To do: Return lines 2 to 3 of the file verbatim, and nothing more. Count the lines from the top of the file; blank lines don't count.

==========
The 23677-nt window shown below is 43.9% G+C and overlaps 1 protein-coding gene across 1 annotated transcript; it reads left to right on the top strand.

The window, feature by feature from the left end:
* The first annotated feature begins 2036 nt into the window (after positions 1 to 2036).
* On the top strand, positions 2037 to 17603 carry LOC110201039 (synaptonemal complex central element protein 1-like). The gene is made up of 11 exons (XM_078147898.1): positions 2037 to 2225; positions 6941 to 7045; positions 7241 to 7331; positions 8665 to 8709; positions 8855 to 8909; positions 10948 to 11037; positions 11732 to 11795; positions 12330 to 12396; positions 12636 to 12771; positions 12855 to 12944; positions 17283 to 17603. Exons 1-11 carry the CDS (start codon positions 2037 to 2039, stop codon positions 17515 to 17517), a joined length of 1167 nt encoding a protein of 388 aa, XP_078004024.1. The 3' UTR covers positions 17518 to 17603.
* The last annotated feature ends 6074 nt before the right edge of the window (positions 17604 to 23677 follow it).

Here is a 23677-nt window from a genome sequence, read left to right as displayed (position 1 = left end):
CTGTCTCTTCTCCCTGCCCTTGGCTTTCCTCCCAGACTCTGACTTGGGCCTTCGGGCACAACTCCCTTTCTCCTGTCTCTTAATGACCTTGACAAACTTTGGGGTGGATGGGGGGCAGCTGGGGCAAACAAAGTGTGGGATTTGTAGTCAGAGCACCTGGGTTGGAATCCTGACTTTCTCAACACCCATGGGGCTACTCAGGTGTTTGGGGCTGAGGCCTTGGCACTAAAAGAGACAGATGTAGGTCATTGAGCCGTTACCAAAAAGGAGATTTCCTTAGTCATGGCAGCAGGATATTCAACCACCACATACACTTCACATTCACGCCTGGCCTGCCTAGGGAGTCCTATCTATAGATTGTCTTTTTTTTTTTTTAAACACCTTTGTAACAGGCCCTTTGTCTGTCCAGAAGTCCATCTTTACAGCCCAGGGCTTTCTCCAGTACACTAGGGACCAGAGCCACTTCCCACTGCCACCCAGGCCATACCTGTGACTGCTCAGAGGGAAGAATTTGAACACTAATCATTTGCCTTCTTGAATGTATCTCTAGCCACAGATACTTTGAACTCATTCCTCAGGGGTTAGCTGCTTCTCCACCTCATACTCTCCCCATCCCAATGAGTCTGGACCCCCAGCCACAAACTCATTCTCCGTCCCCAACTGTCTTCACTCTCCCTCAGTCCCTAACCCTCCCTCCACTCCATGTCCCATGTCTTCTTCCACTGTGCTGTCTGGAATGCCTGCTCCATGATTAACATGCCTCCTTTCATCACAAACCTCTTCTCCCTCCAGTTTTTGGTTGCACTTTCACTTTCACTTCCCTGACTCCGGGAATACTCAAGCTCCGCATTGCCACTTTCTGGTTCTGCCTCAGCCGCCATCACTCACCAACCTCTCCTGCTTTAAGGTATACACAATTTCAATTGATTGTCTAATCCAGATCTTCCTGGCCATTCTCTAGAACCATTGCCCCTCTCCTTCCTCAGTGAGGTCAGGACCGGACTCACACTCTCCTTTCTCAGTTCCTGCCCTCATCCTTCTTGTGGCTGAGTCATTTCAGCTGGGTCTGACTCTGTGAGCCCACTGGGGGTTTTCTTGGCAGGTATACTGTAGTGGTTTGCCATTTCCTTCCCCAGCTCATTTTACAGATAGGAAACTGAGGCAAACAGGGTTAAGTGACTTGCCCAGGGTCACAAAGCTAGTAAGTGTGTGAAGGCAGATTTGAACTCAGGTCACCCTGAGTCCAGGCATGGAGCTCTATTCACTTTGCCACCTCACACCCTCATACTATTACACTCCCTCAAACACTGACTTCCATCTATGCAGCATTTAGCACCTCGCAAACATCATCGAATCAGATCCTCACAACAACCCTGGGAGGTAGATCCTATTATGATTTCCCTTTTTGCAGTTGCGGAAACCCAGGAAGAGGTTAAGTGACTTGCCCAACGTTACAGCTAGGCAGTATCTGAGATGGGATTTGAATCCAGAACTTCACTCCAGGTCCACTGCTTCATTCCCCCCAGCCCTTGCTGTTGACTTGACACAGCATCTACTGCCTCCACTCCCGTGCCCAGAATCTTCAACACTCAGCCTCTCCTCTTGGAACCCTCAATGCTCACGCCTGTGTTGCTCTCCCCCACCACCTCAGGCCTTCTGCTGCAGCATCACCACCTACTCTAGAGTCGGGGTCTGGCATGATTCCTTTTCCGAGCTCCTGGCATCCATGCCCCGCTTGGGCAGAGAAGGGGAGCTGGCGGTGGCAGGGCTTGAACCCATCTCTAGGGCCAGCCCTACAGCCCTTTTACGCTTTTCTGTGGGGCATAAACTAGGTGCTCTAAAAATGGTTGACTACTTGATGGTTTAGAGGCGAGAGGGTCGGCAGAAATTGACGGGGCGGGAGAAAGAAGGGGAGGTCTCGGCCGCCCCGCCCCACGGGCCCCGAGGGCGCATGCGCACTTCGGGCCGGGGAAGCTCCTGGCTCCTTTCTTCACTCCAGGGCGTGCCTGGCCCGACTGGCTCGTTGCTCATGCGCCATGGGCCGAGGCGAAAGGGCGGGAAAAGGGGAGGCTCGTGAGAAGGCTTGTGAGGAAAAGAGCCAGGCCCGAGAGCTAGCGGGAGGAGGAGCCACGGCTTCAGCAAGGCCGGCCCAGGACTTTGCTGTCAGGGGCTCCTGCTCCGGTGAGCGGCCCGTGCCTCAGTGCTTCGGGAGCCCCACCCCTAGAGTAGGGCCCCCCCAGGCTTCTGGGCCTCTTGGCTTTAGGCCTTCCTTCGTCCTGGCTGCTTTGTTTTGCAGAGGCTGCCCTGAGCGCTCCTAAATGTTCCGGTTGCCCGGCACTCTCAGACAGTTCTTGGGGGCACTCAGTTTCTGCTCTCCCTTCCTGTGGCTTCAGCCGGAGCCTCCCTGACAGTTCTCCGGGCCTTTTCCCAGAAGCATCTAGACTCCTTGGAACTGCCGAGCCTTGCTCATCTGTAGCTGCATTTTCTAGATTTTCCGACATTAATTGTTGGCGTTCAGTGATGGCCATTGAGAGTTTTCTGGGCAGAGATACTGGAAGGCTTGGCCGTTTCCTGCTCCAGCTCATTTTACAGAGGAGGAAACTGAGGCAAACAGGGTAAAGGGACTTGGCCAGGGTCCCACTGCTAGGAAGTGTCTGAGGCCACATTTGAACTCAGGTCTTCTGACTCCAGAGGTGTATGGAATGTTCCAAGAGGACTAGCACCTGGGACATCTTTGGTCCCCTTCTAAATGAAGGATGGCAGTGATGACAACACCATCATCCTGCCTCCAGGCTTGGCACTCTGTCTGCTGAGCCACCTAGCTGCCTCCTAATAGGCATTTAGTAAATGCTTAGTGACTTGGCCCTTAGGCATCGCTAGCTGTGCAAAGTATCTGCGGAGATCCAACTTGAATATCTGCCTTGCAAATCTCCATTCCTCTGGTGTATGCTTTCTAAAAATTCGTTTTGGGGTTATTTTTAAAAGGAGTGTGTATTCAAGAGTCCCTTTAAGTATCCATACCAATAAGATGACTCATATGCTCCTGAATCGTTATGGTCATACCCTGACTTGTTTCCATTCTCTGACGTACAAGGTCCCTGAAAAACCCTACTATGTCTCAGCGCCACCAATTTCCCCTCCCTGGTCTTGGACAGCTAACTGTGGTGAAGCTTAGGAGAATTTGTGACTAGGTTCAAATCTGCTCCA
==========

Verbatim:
The window, feature by feature from the left end:
* The first annotated feature begins 2036 nt into the window (after positions 1 to 2036).